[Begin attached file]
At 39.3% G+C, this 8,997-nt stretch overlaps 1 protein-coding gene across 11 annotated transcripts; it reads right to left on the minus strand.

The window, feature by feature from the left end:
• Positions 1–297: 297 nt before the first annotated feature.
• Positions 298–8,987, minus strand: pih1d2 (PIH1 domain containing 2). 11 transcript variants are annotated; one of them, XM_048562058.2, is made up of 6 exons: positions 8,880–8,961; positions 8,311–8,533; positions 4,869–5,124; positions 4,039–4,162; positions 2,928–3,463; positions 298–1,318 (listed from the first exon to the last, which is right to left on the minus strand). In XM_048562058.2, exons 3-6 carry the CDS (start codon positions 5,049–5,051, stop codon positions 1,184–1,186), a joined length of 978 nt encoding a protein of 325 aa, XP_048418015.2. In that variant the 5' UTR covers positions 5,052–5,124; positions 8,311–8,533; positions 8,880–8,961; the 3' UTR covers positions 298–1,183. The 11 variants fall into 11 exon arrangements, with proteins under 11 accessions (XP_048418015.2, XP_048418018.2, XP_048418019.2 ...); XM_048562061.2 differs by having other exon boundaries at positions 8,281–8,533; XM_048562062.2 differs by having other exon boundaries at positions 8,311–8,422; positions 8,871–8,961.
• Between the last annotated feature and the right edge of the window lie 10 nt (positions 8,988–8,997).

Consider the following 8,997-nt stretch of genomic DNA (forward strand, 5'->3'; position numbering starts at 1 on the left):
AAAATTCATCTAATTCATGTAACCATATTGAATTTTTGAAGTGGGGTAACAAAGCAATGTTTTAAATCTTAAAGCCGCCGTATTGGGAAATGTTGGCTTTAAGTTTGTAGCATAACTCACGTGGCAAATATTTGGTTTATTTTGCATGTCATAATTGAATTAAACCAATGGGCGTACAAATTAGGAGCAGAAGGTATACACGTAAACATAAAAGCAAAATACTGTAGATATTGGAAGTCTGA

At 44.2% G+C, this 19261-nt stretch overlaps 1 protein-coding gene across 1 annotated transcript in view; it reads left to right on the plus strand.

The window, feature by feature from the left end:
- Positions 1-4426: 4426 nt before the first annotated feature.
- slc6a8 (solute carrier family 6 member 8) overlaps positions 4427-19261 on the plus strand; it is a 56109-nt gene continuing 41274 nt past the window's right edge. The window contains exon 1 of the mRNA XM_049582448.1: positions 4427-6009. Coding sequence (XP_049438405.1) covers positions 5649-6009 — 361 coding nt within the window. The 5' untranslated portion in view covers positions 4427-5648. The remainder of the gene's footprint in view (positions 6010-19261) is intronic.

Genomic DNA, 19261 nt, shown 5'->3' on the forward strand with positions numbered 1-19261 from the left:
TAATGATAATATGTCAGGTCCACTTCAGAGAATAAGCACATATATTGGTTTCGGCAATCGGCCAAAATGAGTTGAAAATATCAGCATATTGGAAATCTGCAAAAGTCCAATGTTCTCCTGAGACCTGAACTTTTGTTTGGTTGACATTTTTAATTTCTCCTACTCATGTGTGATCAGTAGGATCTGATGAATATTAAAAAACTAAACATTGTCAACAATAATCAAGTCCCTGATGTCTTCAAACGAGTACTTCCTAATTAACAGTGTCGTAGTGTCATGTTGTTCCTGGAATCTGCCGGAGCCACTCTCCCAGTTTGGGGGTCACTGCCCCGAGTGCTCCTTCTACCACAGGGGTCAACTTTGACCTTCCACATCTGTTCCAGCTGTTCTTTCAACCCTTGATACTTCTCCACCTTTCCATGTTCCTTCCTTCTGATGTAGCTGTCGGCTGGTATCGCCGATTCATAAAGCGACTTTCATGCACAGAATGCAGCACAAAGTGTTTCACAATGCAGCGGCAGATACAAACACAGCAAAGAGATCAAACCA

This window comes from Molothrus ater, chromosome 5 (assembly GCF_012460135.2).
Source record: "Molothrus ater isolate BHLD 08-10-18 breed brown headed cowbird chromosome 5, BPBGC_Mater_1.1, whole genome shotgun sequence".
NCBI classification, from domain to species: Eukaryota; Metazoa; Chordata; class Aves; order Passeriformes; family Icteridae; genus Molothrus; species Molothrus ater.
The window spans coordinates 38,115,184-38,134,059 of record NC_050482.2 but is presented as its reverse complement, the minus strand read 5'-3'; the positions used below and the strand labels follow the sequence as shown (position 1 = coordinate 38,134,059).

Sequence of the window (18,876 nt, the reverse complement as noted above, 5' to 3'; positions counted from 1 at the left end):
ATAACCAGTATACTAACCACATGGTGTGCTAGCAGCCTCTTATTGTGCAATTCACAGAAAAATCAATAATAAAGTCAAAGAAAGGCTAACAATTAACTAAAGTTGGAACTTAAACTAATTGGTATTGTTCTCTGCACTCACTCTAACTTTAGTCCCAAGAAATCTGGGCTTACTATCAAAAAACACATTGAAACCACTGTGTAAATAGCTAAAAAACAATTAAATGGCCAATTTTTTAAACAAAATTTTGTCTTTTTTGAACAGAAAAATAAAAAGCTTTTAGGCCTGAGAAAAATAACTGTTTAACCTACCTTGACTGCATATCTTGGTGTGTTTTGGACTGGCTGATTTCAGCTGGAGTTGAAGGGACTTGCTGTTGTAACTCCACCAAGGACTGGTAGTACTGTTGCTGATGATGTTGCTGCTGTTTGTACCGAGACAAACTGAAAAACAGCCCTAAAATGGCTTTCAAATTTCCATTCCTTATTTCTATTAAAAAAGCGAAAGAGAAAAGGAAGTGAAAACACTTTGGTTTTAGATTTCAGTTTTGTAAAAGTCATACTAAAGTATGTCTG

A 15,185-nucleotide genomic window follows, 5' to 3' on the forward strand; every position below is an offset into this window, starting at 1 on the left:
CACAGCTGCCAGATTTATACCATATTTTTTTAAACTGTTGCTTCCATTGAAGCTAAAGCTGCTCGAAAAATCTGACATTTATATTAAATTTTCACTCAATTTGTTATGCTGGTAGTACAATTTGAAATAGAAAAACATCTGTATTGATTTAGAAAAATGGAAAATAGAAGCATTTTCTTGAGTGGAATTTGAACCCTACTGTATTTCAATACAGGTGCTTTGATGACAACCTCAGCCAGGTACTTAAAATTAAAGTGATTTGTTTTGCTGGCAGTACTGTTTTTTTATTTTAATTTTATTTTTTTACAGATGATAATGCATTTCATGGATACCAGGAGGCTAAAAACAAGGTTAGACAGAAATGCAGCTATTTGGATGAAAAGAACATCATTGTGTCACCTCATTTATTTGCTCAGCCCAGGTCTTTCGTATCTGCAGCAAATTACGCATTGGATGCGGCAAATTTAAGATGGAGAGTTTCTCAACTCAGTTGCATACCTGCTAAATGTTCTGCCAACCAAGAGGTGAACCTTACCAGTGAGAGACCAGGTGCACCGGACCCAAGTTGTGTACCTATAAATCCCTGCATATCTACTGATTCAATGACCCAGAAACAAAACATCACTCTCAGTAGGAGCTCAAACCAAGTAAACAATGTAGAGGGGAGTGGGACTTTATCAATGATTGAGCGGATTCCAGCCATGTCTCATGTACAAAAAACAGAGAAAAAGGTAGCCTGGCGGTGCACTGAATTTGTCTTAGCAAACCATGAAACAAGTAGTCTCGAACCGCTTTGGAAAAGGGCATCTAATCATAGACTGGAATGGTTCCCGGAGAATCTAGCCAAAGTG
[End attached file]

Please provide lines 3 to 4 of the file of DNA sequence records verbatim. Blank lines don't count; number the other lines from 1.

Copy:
• Positions 1–297: 297 nt before the first annotated feature.
• Positions 298–8,987, minus strand: pih1d2 (PIH1 domain containing 2). 11 transcript variants are annotated; one of them, XM_048562058.2, is made up of 6 exons: positions 8,880–8,961; positions 8,311–8,533; positions 4,869–5,124; positions 4,039–4,162; positions 2,928–3,463; positions 298–1,318 (listed from the first exon to the last, which is right to left on the minus strand). In XM_048562058.2, exons 3-6 carry the CDS (start codon positions 5,049–5,051, stop codon positions 1,184–1,186), a joined length of 978 nt encoding a protein of 325 aa, XP_048418015.2. In that variant the 5' UTR covers positions 5,052–5,124; positions 8,311–8,533; positions 8,880–8,961; the 3' UTR covers positions 298–1,183. The 11 variants fall into 11 exon arrangements, with proteins under 11 accessions (XP_048418015.2, XP_048418018.2, XP_048418019.2 ...); XM_048562061.2 differs by having other exon boundaries at positions 8,281–8,533; XM_048562062.2 differs by having other exon boundaries at positions 8,311–8,422; positions 8,871–8,961.